It’s bad enough we’re still struggling to secure abortion rights, but to have pro-choice feminists backing away from a definition of feminism which includes abortion rights, well, that is really hard to take.

7 comments:

  1. Heya. I keep hearing a lot of people commenting and saying that you can't be pro-life and a feminist. I'm afraid I don't understand the position. Could you point me in the direction of an in-depth defense of that position? Or, if you're feeling really ambitious, explain it to me? :)

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  2. Here’s my short answer: What is more fundamental than control of one's own body?

    I don’t understand how one can advocate for women having equal power in society and over their own lives and then say the government should force a pregnant woman to give birth to a child against her will.

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  3. I understood that much, but that argument ignores whether or not a moral issue is involved in abortion. It presupposes that abortion is not murder.

    If a woman had a very unsightly mole on her face and the government forced her to keep it then the obvious move for a feminist would be to fight that rule. But a fetus isn't a mole. A fetus (depending on the stage of development) can be uncomfortably close to a human life. This is not to suggest that a fetus is the same as a baby, implying that getting an abortion is morally the same as murdering a baby. This is only saying that the ethics surrounding abortion are blurry and nuanced enough that it ought not to be considered a given that every feminist accepts unrestricted or lightly-restricted abortion.

    I guess it isn't possible (at this time, at least) to classify what exactly it means to be human and to be alive and if a fetus is part of the mother or a separate entity altogether. But the morality or immorality of abortion is largely based on these impossible classifications. If we could definitively say that abortion is ok, then it would be perfectly reasonable to expect all feminists to support sovereignty over their own bodies. If we could definitively say that abortion is not ok, it's like saying to a member of the NAACP that they have to fight for the right for black people to rob liquor stores to be considered a TRUE freedom fighter. Since we can't say either way, why should we expect some people (who might be feminists in every other way) not to be at least a little uneasy with abortion?

    This is as far as my own thought has taken me. I want to know if there is a convincing argument that addresses the problems I saw. Sorry, this is not meant as a challenge. I'm just new to this feminist stuff, and I don't know where to begin looking for an answer on this topic.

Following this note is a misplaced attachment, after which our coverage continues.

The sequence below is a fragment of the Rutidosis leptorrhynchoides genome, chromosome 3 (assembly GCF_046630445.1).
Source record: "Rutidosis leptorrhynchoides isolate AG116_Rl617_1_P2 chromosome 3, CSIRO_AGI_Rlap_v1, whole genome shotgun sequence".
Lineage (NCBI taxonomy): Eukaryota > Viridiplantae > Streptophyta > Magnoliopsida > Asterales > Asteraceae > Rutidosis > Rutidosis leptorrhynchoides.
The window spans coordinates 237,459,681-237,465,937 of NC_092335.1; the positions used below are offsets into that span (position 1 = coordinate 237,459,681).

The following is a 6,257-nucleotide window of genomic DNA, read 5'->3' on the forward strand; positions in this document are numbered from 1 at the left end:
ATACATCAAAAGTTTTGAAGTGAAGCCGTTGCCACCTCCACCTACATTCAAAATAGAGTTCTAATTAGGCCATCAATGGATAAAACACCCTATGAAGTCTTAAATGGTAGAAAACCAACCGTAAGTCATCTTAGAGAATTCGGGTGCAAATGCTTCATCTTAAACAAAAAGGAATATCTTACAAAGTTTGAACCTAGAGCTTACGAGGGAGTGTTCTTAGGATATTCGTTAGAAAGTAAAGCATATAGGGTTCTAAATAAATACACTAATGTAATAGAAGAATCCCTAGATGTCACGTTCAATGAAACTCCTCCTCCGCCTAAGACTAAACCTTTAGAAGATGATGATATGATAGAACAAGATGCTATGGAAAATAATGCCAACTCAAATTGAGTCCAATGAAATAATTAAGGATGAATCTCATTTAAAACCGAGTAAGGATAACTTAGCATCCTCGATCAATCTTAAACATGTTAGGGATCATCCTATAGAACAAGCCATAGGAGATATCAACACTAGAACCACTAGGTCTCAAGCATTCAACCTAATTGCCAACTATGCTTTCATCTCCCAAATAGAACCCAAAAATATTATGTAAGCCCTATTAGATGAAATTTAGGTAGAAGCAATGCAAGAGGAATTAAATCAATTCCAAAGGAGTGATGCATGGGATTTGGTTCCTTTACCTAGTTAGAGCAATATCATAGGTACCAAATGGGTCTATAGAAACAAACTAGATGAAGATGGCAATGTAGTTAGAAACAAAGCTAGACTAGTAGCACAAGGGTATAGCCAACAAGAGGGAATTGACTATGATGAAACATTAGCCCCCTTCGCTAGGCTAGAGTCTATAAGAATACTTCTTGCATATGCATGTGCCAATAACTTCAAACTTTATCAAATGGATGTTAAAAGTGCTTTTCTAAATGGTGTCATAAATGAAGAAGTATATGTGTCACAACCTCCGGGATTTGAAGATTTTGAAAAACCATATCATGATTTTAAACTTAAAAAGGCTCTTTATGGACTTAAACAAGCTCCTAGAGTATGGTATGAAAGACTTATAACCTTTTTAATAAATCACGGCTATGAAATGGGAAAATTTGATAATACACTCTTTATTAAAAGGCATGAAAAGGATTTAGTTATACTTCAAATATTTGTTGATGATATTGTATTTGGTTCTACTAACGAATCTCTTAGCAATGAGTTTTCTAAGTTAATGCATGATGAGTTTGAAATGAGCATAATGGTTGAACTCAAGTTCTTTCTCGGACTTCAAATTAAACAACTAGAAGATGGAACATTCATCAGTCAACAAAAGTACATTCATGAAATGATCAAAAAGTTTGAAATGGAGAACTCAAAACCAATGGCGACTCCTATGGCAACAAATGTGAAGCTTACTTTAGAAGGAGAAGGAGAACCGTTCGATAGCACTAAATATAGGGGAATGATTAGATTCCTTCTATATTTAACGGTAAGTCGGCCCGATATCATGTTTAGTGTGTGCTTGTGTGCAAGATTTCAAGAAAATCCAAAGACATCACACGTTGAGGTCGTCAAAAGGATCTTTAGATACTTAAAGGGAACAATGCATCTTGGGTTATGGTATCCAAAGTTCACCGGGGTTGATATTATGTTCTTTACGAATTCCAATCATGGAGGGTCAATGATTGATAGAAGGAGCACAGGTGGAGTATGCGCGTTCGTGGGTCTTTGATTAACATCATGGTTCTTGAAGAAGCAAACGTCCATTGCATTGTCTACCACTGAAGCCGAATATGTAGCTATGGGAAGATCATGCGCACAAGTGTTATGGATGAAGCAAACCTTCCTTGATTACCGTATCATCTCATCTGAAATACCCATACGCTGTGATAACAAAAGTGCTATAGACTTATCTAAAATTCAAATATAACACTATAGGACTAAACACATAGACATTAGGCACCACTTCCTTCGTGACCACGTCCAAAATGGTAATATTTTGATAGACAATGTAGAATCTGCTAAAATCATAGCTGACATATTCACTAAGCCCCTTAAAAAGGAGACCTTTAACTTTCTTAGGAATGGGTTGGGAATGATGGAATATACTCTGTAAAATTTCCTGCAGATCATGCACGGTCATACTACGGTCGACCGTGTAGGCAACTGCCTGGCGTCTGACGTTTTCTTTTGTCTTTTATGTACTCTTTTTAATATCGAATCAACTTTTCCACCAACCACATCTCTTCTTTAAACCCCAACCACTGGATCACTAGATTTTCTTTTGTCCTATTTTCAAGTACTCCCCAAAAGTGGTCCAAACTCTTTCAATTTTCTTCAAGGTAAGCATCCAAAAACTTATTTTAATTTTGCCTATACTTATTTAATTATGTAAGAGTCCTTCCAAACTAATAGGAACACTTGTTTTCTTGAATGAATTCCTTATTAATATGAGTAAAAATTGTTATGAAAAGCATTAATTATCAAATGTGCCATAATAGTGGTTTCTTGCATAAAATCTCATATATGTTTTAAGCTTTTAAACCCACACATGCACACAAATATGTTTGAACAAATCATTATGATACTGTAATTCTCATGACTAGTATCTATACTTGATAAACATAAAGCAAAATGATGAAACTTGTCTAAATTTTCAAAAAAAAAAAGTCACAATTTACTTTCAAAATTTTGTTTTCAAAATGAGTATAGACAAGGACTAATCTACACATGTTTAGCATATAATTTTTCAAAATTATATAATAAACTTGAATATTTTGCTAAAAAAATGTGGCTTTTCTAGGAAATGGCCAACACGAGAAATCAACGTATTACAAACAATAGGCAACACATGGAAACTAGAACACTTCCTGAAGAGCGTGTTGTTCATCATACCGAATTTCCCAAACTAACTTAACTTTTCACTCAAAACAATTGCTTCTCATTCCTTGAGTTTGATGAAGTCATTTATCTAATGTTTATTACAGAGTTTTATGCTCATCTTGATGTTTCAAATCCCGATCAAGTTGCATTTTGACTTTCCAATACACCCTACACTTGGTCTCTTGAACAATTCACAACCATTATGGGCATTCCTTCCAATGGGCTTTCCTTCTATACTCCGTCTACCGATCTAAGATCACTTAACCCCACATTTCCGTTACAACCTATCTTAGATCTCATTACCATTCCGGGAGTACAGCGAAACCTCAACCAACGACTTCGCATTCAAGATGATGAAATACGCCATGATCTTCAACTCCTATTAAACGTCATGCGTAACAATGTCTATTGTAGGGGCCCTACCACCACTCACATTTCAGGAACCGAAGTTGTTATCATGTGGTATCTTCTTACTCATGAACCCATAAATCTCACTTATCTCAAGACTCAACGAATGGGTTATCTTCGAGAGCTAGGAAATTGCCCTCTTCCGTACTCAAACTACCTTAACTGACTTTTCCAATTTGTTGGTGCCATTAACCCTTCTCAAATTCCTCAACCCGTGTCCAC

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  4. "If we could definitively say that abortion is ok, then it would be perfectly reasonable to expect all feminists to support sovereignty over their own bodies." (From Anon.'s commentary)

    Karen, you have more interesting Anon. comments than I; mine just usually behave boorishly and beg to be deleted.

    In my youth, abortion rights were inseparable in the minds of feminists from the ubiquity of rape and coerced intercourse. If we could now definitively say that a woman who is raped can count on medical attention without shame, can make a crime report without being treated as a criminal, can choose to legally abort a rape-conceived fetus without being targeted, and can expect justice without re-victimization, then I imagine there might be fewer women who would object to abortion under those circumstances.

    Since our social response to rape is at best unpredictable and at worst a second rape, the feminists of my generation sought to first protect their victimized and re-victimized sisters. Have we made enough progress as a society to turn those protections over to the society at large or to assume those protections for women?

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  5. I can understand how a feminist might have moral qualms about abortion and not make that choice for herself.

    But I can’t understand how someone can want to impose her moral values on all women and then claim she’s a feminist. I guess it comes down to who makes the choice--the pregnant women or the government.